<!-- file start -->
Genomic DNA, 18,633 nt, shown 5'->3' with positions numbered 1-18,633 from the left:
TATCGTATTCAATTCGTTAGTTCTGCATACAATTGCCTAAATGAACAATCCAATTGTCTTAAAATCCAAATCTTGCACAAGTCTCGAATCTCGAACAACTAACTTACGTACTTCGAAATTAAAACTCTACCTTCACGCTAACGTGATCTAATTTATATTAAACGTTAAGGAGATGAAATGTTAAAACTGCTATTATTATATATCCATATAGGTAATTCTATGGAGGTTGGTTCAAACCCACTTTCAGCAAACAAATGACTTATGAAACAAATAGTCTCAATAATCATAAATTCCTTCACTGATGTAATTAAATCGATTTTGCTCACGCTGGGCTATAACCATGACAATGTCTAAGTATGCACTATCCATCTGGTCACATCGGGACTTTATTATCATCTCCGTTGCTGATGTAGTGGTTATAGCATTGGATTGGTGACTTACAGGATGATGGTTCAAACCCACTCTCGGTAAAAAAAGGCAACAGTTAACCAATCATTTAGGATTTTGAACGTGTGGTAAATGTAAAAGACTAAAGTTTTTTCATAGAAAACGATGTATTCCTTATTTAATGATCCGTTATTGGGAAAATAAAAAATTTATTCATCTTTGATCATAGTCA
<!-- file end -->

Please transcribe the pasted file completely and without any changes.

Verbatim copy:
Genomic DNA, 18,633 nt, shown 5'->3' with positions numbered 1-18,633 from the left:
TATCGTATTCAATTCGTTAGTTCTGCATACAATTGCCTAAATGAACAATCCAATTGTCTTAAAATCCAAATCTTGCACAAGTCTCGAATCTCGAACAACTAACTTACGTACTTCGAAATTAAAACTCTACCTTCACGCTAACGTGATCTAATTTATATTAAACGTTAAGGAGATGAAATGTTAAAACTGCTATTATTATATATCCATATAGGTAATTCTATGGAGGTTGGTTCAAACCCACTTTCAGCAAACAAATGACTTATGAAACAAATAGTCTCAATAATCATAAATTCCTTCACTGATGTAATTAAATCGATTTTGCTCACGCTGGGCTATAACCATGACAATGTCTAAGTATGCACTATCCATCTGGTCACATCGGGACTTTATTATCATCTCCGTTGCTGATGTAGTGGTTATAGCATTGGATTGGTGACTTACAGGATGATGGTTCAAACCCACTCTCGGTAAAAAAAGGCAACAGTTAACCAATCATTTAGGATTTTGAACGTGTGGTAAATGTAAAAGACTAAAGTTTTTTCATAGAAAACGATGTATTCCTTATTTAATGATCCGTTATTGGGAAAATAAAAAATTTATTCATCTTTGATCATAGTCA